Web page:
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Despite Defeat, Choice Bill Likely To Resurface in Pa.

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A school-choice bill voted down by the Pennsylvania House last month likely will be resurrected in some form this year, bringing with it a continuation of one of the most acrimonious lobbying campaigns in the state's history.

The prediction comes from both proponents and opponents of the tuition-voucher measure, which, by providing parents with $900 for each student enrolled in a private or out-of-district public school, would be the most extensive choice program yet adopted by any state.

So intense has been the debate over the past two months, in fact, that before the first round was over the parties had drawn in Vice President Quayle's office and launched media attacks invoking such images as that of the billionaire hotelier Donald Trump feeding from the public trough and of the Japanese bombing Pearl Harbor.

Despite the bill's initial defeat, observers say, the Pennsylvania experience is illustrative of the bitter battles that may lie ahead for many states as advocates push school choice to new fronts.

Indeed, the school-choice debate has been even more vitriolic than the controversy that surrounded the Pennsylvania legislature's passage of a restrictive abortion law, according to Bernard F. Shire, a spokesman for the Pennsylvania Catholic Conference. "This went beyond that in terms of nastiness," he observed.

Putting On the Brakes

As contentious as school-choice legislation has been, the measure was moving forward with relative ease in Pennsylvania. Shortly after the Senate education committee held hearings on the issue, the Senate in late November adopted the measure on a surprise floor vote. (See Education Week, Dec. 4, 1991 .)

"Before anybody knew it, they ran it through the Senate. They weren't following their normal procedure," said Ted Kirsch, the president of the Philadelphia Federation of Teachers.

At first, the public-education community tended to see the measure more as a political gesture to parents of parochial-school students, who would have been the chief initial beneficiaries of the tuition aid. Legislators would be able to use the bill to curry favor with their Roman Catholic constituents, in this view, yet rely on the courts to overturn the law for violating the U.S. Constitution's prohibition against state establishment of religion.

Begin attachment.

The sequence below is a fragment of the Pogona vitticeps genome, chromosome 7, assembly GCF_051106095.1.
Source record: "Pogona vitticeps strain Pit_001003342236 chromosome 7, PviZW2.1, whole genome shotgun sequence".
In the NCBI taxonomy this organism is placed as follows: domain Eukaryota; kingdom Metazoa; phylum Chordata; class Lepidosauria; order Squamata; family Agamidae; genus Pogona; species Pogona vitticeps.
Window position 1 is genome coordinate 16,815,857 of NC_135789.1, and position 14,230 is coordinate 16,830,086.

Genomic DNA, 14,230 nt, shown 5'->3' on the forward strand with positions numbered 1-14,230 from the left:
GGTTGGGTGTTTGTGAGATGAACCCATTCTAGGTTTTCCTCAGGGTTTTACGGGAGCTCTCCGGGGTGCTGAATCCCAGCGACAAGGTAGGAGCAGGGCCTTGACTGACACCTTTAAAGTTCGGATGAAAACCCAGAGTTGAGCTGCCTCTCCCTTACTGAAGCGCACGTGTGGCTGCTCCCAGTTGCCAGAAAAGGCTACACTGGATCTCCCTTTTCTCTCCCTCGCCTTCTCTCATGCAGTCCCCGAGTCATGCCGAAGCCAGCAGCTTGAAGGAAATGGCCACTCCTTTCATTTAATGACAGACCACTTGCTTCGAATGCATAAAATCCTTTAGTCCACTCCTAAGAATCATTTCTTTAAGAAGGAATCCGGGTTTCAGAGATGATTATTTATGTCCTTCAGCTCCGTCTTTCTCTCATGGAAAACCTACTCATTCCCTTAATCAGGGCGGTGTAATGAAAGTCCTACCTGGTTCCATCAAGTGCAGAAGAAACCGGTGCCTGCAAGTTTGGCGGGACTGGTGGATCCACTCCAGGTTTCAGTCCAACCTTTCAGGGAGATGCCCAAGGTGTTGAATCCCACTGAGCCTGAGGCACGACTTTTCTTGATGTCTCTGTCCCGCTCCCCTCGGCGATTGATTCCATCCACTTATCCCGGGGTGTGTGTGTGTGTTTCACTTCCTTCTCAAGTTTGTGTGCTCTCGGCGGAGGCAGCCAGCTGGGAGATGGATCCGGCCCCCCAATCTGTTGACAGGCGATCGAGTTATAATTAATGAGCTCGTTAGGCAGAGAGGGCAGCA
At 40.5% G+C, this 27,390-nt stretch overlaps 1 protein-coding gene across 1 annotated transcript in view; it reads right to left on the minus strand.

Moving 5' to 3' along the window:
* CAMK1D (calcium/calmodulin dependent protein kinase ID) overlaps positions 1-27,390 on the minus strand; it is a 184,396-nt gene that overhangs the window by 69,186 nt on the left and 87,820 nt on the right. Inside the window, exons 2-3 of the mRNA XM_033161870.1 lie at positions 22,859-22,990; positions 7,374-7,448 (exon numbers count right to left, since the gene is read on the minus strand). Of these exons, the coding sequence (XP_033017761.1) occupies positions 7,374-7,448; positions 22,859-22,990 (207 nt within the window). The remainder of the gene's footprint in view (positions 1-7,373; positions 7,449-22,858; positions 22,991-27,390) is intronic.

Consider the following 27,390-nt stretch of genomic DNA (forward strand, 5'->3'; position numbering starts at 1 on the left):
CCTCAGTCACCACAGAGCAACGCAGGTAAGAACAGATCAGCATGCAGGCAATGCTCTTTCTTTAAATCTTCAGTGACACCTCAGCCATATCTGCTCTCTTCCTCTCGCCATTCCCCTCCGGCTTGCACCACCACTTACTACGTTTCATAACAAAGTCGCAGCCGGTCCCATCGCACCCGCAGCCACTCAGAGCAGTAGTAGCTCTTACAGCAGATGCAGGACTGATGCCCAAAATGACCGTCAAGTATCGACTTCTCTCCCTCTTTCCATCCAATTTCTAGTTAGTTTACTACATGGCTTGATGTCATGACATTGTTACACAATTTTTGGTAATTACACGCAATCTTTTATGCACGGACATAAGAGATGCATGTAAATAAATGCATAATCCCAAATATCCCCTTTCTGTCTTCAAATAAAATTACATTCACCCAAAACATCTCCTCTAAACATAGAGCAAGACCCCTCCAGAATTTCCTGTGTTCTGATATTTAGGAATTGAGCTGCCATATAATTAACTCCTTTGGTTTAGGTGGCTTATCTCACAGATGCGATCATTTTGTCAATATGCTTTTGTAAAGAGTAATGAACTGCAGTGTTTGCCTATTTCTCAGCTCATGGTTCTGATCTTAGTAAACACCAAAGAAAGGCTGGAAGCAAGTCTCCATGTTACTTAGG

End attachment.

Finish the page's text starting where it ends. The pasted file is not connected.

However, "the House put the brakes on that kind of thinking," said George Badner, a spokesman for the Pennsylvania State Education Association.

Once the Senate acted, the opponents mobilized swiftly to prevent the House from following suit, especially since Gov. Robert P. Casey had not taken a position on the bill.

"It was really impressive how fast they pulled it together. They were very effective in blocking it," said Michael Young, the associate director of the Institute of State and Local Government at Pennsylvania State University.

"It was very hardball, too," Mr. Young observed. "[The P.S.E.A.] threatened, and not too subtly at all, to cut off campaign contributions. I think that tended to polarize it."

Advocates of the bill were led by an umbrella organization, the Road to Educational Achievement through Choice, or REACH, a coalition of business and religious groups headed by the Pennsylvania Catholic Conference.

Pitted against the bill was a coalition of some 20 organizations, led by the state's teachers' unions, which included parents' groups, the state Council of Churches, the League of Women Voters, and the American Civil Liberties Union.

'Pearl Harbor' or G.I. Bill?

As the Senate-passed bill headed to the House, the two opposing sides sought to use both public and political pressure and media campaigns to strengthen their positions.

From their pulpits, Catholic priests and the ministers of some conservative Protestant churches urged their congregations to support actively passage of the bill.